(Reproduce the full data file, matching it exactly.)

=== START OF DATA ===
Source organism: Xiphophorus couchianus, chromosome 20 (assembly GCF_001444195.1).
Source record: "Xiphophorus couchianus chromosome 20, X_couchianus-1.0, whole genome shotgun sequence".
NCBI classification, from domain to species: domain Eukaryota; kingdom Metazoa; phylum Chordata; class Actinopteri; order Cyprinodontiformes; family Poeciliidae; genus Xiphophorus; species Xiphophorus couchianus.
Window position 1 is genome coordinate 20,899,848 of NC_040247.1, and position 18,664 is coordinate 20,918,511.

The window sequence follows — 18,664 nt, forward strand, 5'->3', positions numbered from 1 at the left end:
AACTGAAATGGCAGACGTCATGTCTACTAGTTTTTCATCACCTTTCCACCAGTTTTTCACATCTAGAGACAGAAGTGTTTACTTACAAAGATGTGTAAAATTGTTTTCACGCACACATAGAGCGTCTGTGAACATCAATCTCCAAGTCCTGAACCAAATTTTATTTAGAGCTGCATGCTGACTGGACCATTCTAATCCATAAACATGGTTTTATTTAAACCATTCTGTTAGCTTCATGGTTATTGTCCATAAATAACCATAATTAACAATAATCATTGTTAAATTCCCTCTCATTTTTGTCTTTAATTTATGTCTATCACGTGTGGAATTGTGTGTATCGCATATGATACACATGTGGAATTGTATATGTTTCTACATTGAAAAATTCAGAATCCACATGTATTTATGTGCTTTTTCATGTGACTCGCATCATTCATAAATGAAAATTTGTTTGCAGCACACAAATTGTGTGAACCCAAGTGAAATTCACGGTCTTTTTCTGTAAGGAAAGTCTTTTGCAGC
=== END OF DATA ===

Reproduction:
Source organism: Xiphophorus couchianus, chromosome 20 (assembly GCF_001444195.1).
Source record: "Xiphophorus couchianus chromosome 20, X_couchianus-1.0, whole genome shotgun sequence".
NCBI classification, from domain to species: domain Eukaryota; kingdom Metazoa; phylum Chordata; class Actinopteri; order Cyprinodontiformes; family Poeciliidae; genus Xiphophorus; species Xiphophorus couchianus.
Window position 1 is genome coordinate 20,899,848 of NC_040247.1, and position 18,664 is coordinate 20,918,511.

The window sequence follows — 18,664 nt, forward strand, 5'->3', positions numbered from 1 at the left end:
AACTGAAATGGCAGACGTCATGTCTACTAGTTTTTCATCACCTTTCCACCAGTTTTTCACATCTAGAGACAGAAGTGTTTACTTACAAAGATGTGTAAAATTGTTTTCACGCACACATAGAGCGTCTGTGAACATCAATCTCCAAGTCCTGAACCAAATTTTATTTAGAGCTGCATGCTGACTGGACCATTCTAATCCATAAACATGGTTTTATTTAAACCATTCTGTTAGCTTCATGGTTATTGTCCATAAATAACCATAATTAACAATAATCATTGTTAAATTCCCTCTCATTTTTGTCTTTAATTTATGTCTATCACGTGTGGAATTGTGTGTATCGCATATGATACACATGTGGAATTGTATATGTTTCTACATTGAAAAATTCAGAATCCACATGTATTTATGTGCTTTTTCATGTGACTCGCATCATTCATAAATGAAAATTTGTTTGCAGCACACAAATTGTGTGAACCCAAGTGAAATTCACGGTCTTTTTCTGTAAGGAAAGTCTTTTGCAGC